• Whatever happened at McGuire Air Force Base on Jan. 18, 1978, it is now part of folklore. While Filer never actually saw the dead alien, he says that he knows for a fact that the story is true. Filer claims to have seen UFOs throughout his entire life, starting at age 5 outside his boyhood home in Illinois. He later served as the state director for MUFON in New Jersey. (See a 48 minute video of George Filer describing the Fort Dix incident below.)

 

Was an alien shot and killed in the Pine Barrens of New Jersey?

A new book, titled “Strange Craft: The True Story of an Air Force Intelligence Officer’s Life with UFOs,” claims that a military police officer shot an extraterrestrial being at Fort Dix in the early morning hours of Jan. 18, 1978.

In the book by author John L. Guerra and published by Bayshore Publishing Co. of Tampa, Florida, retired Air Force Major George Filer III — a decorated former intelligence officer for the 21st Air Force, Military Airlift Command at the adjacent McGuire Air Force Base — recounts the extraordinary tale from America’s disco age.

              Ret. Major George Filer III

Filer, now 84 and living in Medford with his wife, Janet, said what has been an urban legend first promulgated by UFO enthusiasts since the early 1980s is indeed true. That’s because he was there and wrote a top-secret memo about it, he said.

In the freezing winter darkness of that day in January 1978, a bipedal creature, described as about 4 feet in height and grayish-brown in color, with a “fat head, long arms and slender body,” was shot to death with five rounds fired from a service member’s .45-caliber (military issue M1911A1) handgun.

As Guerra explains it in his book, the soldier had originally been in a police pickup truck, driving through the wilderness of the base in pursuit of a strange, low-flying aircraft that had been observed passing through the military installation’s airspace about 2 a.m. that morning.

About an hour into the drive, the soldier became aware — in typical, horror movie fashion — that the craft, oval-shaped and radiating a blue-green glow, was hovering directly over his vehicle.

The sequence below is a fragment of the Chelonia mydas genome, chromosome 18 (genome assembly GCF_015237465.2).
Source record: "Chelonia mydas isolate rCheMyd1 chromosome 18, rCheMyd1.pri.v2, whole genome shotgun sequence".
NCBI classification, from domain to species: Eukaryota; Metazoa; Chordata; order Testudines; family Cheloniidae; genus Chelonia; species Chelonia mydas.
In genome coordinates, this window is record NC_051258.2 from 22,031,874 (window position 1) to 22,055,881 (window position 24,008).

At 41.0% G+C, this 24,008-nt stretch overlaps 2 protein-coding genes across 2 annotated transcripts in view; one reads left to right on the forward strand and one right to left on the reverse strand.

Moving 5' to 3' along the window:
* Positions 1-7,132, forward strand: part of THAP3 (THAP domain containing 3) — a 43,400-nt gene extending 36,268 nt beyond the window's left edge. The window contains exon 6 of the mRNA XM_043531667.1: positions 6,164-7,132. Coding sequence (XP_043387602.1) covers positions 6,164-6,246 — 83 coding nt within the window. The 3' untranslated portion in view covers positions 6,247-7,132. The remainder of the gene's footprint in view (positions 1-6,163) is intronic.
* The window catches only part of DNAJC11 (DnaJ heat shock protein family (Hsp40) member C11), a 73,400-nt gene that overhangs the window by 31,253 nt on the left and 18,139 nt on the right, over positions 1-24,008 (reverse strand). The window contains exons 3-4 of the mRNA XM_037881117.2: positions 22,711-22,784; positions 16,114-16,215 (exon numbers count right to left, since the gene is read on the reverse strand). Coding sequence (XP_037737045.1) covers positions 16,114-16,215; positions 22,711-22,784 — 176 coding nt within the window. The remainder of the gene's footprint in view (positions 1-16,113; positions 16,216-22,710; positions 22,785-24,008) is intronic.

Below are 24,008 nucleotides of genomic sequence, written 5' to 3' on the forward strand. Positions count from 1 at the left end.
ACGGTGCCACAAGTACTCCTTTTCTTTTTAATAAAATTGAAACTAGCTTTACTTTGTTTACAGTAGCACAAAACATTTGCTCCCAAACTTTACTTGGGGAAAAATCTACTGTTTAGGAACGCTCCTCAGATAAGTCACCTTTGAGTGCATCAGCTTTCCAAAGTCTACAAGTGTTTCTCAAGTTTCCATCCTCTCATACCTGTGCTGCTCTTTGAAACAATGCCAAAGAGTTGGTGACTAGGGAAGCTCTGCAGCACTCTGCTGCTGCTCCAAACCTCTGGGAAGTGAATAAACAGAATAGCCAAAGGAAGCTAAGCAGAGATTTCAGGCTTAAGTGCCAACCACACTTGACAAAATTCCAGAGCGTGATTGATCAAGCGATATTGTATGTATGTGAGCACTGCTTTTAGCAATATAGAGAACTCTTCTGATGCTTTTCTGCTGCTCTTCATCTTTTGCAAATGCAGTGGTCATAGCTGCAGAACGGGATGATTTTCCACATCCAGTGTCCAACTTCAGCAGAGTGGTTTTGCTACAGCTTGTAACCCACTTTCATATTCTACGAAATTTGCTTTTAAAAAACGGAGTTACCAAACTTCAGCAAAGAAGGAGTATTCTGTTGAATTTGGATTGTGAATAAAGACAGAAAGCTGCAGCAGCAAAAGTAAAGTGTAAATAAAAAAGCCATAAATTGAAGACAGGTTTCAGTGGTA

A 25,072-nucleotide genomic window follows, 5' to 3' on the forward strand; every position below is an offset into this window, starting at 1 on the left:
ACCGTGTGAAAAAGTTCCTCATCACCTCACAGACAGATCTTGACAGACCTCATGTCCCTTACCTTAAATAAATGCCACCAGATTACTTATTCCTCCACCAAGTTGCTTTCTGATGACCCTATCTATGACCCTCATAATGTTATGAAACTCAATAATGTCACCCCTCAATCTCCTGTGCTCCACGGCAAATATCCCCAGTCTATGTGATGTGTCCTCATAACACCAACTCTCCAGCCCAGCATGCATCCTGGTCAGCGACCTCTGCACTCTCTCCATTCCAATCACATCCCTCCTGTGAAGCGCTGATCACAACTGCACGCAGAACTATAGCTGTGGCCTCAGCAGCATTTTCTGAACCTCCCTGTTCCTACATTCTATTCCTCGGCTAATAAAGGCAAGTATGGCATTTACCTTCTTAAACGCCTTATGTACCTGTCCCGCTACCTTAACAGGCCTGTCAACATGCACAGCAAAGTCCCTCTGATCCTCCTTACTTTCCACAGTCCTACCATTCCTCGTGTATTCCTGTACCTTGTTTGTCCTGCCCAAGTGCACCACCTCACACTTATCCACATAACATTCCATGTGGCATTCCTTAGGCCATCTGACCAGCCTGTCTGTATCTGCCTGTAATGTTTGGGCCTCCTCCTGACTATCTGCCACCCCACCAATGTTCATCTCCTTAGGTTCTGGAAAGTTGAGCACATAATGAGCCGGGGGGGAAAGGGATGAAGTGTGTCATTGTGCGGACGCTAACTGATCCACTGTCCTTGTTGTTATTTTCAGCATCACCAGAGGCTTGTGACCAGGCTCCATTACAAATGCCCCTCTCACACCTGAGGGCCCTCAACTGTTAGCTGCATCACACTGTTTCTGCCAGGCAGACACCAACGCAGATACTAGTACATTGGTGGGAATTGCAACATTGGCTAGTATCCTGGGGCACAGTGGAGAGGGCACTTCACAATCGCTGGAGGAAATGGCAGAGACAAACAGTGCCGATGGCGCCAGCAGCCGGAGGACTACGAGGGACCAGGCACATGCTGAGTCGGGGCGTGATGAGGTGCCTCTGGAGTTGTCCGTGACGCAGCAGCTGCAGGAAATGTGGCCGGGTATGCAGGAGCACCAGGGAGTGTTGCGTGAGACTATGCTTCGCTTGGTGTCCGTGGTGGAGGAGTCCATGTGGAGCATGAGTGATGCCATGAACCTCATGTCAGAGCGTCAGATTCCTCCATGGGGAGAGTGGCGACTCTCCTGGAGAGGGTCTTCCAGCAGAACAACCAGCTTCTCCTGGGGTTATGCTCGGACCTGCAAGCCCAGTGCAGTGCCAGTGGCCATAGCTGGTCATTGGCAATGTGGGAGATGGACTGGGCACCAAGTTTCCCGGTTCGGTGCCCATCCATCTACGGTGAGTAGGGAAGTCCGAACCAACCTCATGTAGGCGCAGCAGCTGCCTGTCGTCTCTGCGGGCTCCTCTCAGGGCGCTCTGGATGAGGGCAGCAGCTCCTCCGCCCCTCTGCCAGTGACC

That’s when the “creature” emerged from the shadows on foot, revealing itself to the soldier by stepping into the beams of the vehicle’s headlights where the panicked MP drew his weapon, ordered the alien to freeze, and he fired.

According to the retired major as told in the book, the alleged alien succumbed to its gunshot wounds on the Air Force side of what is now Joint Base McGuire-Dix-Lakehurst in Burlington County; its remains giving off a foul-smelling, ammonia-like stench.

Later that morning, a cleanup crew from Wright-Patterson Air Force Base in Ohio — headquarters of the National Air and Space Intelligence Center — flew in to retrieve the body, behaving as if the creature was, well, not entirely alien to them.

The Asbury Park Press reached out to the Air Force at the Joint Base for comment about this story, but never heard back.

48 minute video of incident at Fort Dix with George Filer (Delinda Jeffry YouTube)

READ ENTIRE ARTICLE

 

FAIR USE NOTICE: This page contains copyrighted material the use of which has not been specifically authorized by the copyright owner. ExoNews.org distributes this material for the purpose of news reporting, educational research, comment and criticism, constituting Fair Use under 17 U.S.C § 107. Please contact the Editor at ExoNews with any copyright issue.

‘Storm Area 51’ Event Pushes Rural Nevada County to Declare Emergency

Article by Ed Komenda                    August 19, 2019                     (rgj.com)